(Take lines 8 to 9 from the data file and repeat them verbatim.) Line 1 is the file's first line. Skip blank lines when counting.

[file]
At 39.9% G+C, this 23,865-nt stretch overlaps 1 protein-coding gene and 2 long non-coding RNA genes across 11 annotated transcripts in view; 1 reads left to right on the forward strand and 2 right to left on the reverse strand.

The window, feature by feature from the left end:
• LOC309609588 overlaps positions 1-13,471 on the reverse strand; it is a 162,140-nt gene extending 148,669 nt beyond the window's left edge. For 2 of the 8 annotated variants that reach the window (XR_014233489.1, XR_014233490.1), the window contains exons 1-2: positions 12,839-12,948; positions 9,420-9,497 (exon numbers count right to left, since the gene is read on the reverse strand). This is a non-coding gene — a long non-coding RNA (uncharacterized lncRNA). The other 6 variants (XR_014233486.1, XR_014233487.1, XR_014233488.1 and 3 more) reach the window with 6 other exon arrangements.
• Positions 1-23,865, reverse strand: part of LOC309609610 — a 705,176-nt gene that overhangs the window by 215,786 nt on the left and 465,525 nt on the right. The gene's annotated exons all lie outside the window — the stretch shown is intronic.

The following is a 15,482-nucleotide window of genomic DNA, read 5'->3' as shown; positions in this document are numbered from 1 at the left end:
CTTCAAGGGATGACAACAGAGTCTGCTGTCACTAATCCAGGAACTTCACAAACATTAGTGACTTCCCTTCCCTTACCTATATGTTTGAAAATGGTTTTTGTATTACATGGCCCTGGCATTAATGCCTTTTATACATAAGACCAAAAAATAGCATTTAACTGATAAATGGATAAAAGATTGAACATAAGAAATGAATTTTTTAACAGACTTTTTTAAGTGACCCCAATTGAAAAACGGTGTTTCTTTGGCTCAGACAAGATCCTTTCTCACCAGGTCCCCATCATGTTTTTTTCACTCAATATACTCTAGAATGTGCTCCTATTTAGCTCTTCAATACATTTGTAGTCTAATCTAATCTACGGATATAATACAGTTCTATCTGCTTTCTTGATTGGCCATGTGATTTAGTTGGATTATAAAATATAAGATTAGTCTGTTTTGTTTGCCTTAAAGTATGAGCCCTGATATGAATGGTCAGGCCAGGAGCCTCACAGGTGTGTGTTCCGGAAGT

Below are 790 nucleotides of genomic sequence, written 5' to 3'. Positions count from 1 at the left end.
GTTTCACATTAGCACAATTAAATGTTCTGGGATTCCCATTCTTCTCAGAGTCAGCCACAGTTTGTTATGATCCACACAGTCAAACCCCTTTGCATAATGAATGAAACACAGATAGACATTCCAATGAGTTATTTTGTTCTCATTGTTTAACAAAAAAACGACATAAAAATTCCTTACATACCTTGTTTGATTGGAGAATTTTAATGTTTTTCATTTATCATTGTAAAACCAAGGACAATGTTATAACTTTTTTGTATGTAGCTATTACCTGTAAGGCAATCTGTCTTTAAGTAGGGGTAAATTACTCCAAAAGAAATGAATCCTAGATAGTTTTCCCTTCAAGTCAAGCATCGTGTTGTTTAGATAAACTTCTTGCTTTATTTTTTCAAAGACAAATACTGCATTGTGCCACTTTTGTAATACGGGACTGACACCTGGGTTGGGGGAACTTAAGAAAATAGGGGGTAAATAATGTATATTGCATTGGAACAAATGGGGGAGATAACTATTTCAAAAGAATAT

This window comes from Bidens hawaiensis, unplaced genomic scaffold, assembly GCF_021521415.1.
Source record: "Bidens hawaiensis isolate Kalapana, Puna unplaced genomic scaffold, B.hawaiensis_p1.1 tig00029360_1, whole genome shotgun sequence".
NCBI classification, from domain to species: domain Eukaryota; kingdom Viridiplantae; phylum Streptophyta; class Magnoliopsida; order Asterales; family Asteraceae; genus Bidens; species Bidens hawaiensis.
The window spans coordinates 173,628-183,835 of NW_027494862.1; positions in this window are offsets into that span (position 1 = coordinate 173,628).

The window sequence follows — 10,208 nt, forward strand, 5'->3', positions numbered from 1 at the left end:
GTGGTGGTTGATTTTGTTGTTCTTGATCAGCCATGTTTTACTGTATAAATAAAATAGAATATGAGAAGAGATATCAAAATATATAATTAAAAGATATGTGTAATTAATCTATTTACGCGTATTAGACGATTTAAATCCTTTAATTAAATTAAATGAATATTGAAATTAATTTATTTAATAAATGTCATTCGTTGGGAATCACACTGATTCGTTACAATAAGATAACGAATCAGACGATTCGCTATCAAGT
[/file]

GTTTCACATTAGCACAATTAAATGTTCTGGGATTCCCATTCTTCTCAGAGTCAGCCACAGTTTGTTATGATCCACACAGTCAAACCCCTTTGCATAATGAATGAAACACAGATAGACATTCCAATGAGTTATTTTGTTCTCATTGTTTAACAAAAAAACGACATAAAAATTCCTTACATACCTTGTTTGATTGGAGAATTTTAATGTTTTTCATTTATCATTGTAAAACCAAGGACAATGTTATAACTTTTTTGTATGTAGCTATTACCTGTAAGGCAATCTGTCTTTAAGTAGGGGTAAATTACTCCAAAAGAAATGAATCCTAGATAGTTTTCCCTTCAAGTCAAGCATCGTGTTGTTTAGATAAACTTCTTGCTTTATTTTTTCAAAGACAAATACTGCATTGTGCCACTTTTGTAATACGGGACTGACACCTGGGTTGGGGGAACTTAAGAAAATAGGGGGTAAATAATGTATATTGCATTGGAACAAATGGGGGAGATAACTATTTCAAAAGAATAT

This window comes from Bidens hawaiensis, unplaced genomic scaffold, assembly GCF_021521415.1.